12 Winter Waterfalls To Keep You Out of Hibernation
Written by Hobart and Beyond on June 24, 2020
It’s no secret that waterfalls are at their best after rain (be careful, tracks can get muddy), which is why winter is the best time to go out and explore. We’ve picked 12 of our favourite wet and wild waterfalls for you to visit. You’ll be pleased to note we’ve picked waterfalls close to Hobart and out in the Derwent Valley, Huon Valley, the Channel and Tasman. They’re a great excuse to break up the drive on a road trip, especially with kids!
Please note, any waterfalls situated within Tasmanian National Parks require a Parks Pass. Happy chasing!
1. Three Falls Circuit: Russell Falls, Horseshoe Falls and Lady Barron Falls
Access via: Mount Field National Park, Derwent Valley
Walk time/distance: 2-2.5 hrs circuit, 6km circuit
This 6km circuit takes in not only Russell Falls, but also Horseshoe Falls and Lady Barron Falls. Most do the circuit anticlockwise, starting with the short walk to Russell Falls, then climbing to the beautiful Horseshoe Falls. The track continues through the Tall Trees walk, taking in some magnificent specimens of swamp gums (Eucalyptus regnans)—the world’s tallest flowering plant. Winter is a great time to spot lots of colourful fungi, so if you’re looking for things to do with kids on walks, try getting them to spot weird and wonderful fungi.
2. Wilsons Falls / Tarraleah Falls
Access via: Oldina Drive, Tarraleah (Near the Lookout).
Walk time/distance: 1-1.5 hours return, 2.3kms.
If you’re looking for a rest stop on your drive with a nice walk, Tarraleah Falls (also known as Wilson Falls) is a beautiful waterfall walk in the township of Tarraleah, in central Tasmania. The falls are around 40 – 50 metres in height. The track takes you to a viewing platform that is situated on the edge of a cliff, high above the waterfall it faces.
3. Waterfall Bay, Tasman Peninsula
Access via: Drive to the lookout itself via Waterfall Bay Road, or, walk from Devil’s Kitchen, Tasman National Park
Walk time/distance: 1-1.5 hours return, 3.4km return
Waterfall Bay is one of the most unique scenic locations in Tasmania, indeed Australia. It features a tall waterfall plunging over 100 metres directly into the sea while being flanked by ancient sea cliffs. The walk ends at a high lookout with views across to a waterfall that drops over perpendicular cliffs into the sea. After heavy rain, the falls can put on a spectacular display. You can do this as a return walk or a one-way walk (car shuffle required). If the waterfall isn’t pumping, it’s still a spectacular location to watch the ocean smash against the cliffs.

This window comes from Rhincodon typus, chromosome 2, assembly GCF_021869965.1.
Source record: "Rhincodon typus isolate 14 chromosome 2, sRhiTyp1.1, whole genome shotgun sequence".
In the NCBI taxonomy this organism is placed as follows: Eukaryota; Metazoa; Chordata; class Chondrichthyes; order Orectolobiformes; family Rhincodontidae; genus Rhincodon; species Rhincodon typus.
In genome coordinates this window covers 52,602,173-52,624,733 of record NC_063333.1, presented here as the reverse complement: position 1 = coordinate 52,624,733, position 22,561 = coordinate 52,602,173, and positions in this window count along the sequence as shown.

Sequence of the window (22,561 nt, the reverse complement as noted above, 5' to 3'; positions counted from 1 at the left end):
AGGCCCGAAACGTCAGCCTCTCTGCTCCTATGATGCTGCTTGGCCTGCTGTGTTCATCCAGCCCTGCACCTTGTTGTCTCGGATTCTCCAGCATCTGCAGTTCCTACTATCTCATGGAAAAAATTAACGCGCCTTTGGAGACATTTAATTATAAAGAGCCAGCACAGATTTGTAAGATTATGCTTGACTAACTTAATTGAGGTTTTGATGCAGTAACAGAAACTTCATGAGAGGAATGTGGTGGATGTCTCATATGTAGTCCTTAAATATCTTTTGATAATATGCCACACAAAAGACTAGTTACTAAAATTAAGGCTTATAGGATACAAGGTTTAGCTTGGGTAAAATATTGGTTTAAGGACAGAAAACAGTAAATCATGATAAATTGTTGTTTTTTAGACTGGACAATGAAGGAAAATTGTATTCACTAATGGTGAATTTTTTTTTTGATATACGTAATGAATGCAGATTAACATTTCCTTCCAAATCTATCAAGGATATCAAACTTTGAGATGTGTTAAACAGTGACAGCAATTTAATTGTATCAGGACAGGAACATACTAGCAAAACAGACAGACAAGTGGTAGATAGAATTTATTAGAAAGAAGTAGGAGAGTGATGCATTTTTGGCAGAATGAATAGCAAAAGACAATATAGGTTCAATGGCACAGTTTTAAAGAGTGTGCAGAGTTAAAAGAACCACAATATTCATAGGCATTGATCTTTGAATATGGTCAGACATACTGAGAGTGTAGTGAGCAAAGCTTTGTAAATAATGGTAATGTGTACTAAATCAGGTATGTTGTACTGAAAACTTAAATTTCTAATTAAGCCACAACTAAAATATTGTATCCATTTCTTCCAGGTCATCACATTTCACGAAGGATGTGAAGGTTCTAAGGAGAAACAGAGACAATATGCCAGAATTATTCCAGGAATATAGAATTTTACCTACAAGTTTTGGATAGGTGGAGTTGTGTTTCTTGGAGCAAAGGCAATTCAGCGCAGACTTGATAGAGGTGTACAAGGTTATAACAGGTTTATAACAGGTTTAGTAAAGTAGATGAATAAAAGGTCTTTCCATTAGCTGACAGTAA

4. Snug Falls
The popular walk to Snug Falls gradually descends through pleasant bushland to the cool, fern-lined gully beneath the waterfall. Pause at some great lookout points along the way and take in the view of the bush. This is a dog-friendly waterfall. Dogs are allowed on-lead.
Birders, keep an eye out for eastern spinebills, yellow-throated honeyeaters, green rosellas, strong-billed honeyeaters, and the pretty pink robin.
In case you needed a reason to come back again, native orchards bloom in spring and summertime.
5. Pelverata Falls
Pelverata Falls is one of the tallest waterfalls in Tasmania, plunging 114 metres at the head of a large gorge in the Snug Tiers Nature Reserve. The falls are best seen in winter (they are sometimes completely dry in summer and early autumn).
Bushwalking experience is advantageous, as the track has some narrow bits, winds through some small gullies which can be wet and muddy, and also involves some steep scrambling in the rockiest parts. Along the way, keep an eye out for Slippery Falls in the distance. The view of Pelverata Falls from the lookout, rugged cliffs, and gorge scenery are worth the effort!
6. Billy Brown Falls
Billy Browns Falls are nestled in the hills of the Huon Valley, on the northern side of Judbury. The tiered waterfall drops about 30 metres over an unusually-shaped drop. The walk to the falls winds through dry and wet sclerophyll forest. Some parts of the track are narrow, steep and rocky. Along the way, keep an eye out for fungi (macro photographers will have fun).
7. Arve Falls
Arve Falls is a pretty waterfall located within the Hartz Mountains National Park. The track follows the path of the Arve River to the viewing platform. Enjoy a leisurely stroll through alpine herbfield and snowgum woodland, with highlights including a variety of wildflowers, silver banksia and Tasmanian snow gum.
8. Adamsons Falls
Adamsons Falls is located on the eastern edge of the Southwest National Park. The track gradually climbs through rainforest to the scenic waterfall. The falls are accessible at different levels and look most impressive from the top. The track can get muddy and slippery, so do take care.
9. Myrtle Gully Falls
Access via: Old Farm Rd (to the end behind the Cascade Brewery)
Walk time/distance: 1-1.5 hours return, 3.4km return